A quarter of UK employees donít feel they have a voice in their organisation

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Oct 06 2023 by Management-Issues Print This Article

A quarter (25%) of UK employees donít feel like they have a voice in their organisation or that their employer encourages, listens to, and acts on feedback from its staff, new research has found.

A survey of 1,000 workers by HR software provider Ciphr found that only half of those questioned (53%) feel that they have a voice within their company. The remaining 22% were unsure whether they have a voice or not.

Female employees are less likely than their male colleagues to believe that they have a voice (50% compared to 57% of men). This split more considerably marked among younger employees aged between 18 and 24, where a third (33%) of women say that they donít think they have a voice their compared to only one in six (17%) men of the same age.

The research also highlights the link between feeling voiceless at work and a negative employee experience. Employees who donít feel listened to and heard in their organisation are, unsurprisingly, less likely to stay at that organisation and are unhappier and less engaged while they work there.

Of those who donít feel that they do have a voice in their organisation, or that their organisation encourages, listens to, and acts on feedback from staff, fewer than a third (29%) report enjoying their job, only a quarter (26%) feel engaged and motivated at work, and only half (51%) intend to stay in their job for at least the next year.

In comparison, eight out of 10 (81%) of those who do feel that they have a voice and that their organisation encourages, listens to, and acts on feedback from staff, said that they enjoy their jobs and have job satisfaction, while 82% intend to stay at their jobs. These Ďhappierí workers are also more likely to agree or strongly agree that they feel loyal to their organisation (79% of people who feel they have a voice vs 25% of those who feel voiceless), and feel included in, and consulted on, decisions that affect them (78% vs 17%).

Other findings from the survey include:

  • One in four (25%) 18- to 24-year-olds donít feel confident or comfortable being themselves at work (compared to 12% of over 25s, and 4% of senior managers).
  • Nearly a fifth (18%) of all respondents (21% of men and 15% of women) rarely or never feel like they belong at work.
  • Nearly one in six (17%) junior and middle managers donít think that discriminatory or inappropriate behaviour is appropriately addressed at their organisation (the survey average is 14%).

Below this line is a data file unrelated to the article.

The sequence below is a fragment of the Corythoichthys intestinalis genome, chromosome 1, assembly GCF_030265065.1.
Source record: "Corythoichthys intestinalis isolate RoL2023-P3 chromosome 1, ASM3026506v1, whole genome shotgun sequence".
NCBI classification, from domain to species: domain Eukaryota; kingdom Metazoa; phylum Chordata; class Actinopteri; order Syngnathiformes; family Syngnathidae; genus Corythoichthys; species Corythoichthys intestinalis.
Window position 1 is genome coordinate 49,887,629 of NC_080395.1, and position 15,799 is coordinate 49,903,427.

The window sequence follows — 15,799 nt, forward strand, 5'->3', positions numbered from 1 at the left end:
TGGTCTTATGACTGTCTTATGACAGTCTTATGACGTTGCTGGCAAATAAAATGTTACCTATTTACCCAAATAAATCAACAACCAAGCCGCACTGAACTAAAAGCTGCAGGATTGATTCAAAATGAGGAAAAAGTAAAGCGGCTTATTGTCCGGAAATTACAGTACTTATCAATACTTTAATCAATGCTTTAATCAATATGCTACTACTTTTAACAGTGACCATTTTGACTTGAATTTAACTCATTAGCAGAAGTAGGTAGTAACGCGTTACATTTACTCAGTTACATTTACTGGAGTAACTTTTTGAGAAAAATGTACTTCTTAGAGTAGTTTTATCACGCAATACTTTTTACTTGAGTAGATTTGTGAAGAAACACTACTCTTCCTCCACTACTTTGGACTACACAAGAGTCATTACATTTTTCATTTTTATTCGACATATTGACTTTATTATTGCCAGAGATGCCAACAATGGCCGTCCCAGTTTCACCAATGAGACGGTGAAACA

• One in seven (15%) non-managers donít think that their leaders lead inclusively. Just 60% believe that their leaders lead inclusively, compared to 77% of those in leadership and senior management positions.
  • Over three-quarters (79%) of senior managers think that their organisationís policies take account of diverse needs and situations, but less than two-thirds (63%) of non-managers agree with them.

ďOne finding that stands out for me is how the youngest employees feel less positive about their workplaces across all areas Ė which is disheartening and concerning,Ē said Ann Allcock, head of diversity at Ciphr and Marshall E-Learning.

ďWe know from other research that young people are more likely than older generations to call out bias at work, which may have become accepted and normalised over time. And that younger employees have higher expectations of their managers and leaders in terms of attitudes, skills and behaviours around diversity and inclusion, which, in itself, is a good sign that increased efforts around DEI and more inclusive recruitment practices are working. If they don't see or experience the attitudes and skills they expect from their employers, then younger people will be less satisfied with their workplace.Ē

ďInclusion is about being proactive,Ē she added. ďThere is so much that employers can do to enhance inclusion and belonging in their organisations. Itís important to focus your efforts and signal your commitment to delivering inclusion through training and policies, implemented from the top down; through clearly identifying individual responsibilities; and by fostering a workplace culture that understands, respects, and values each employee.Ē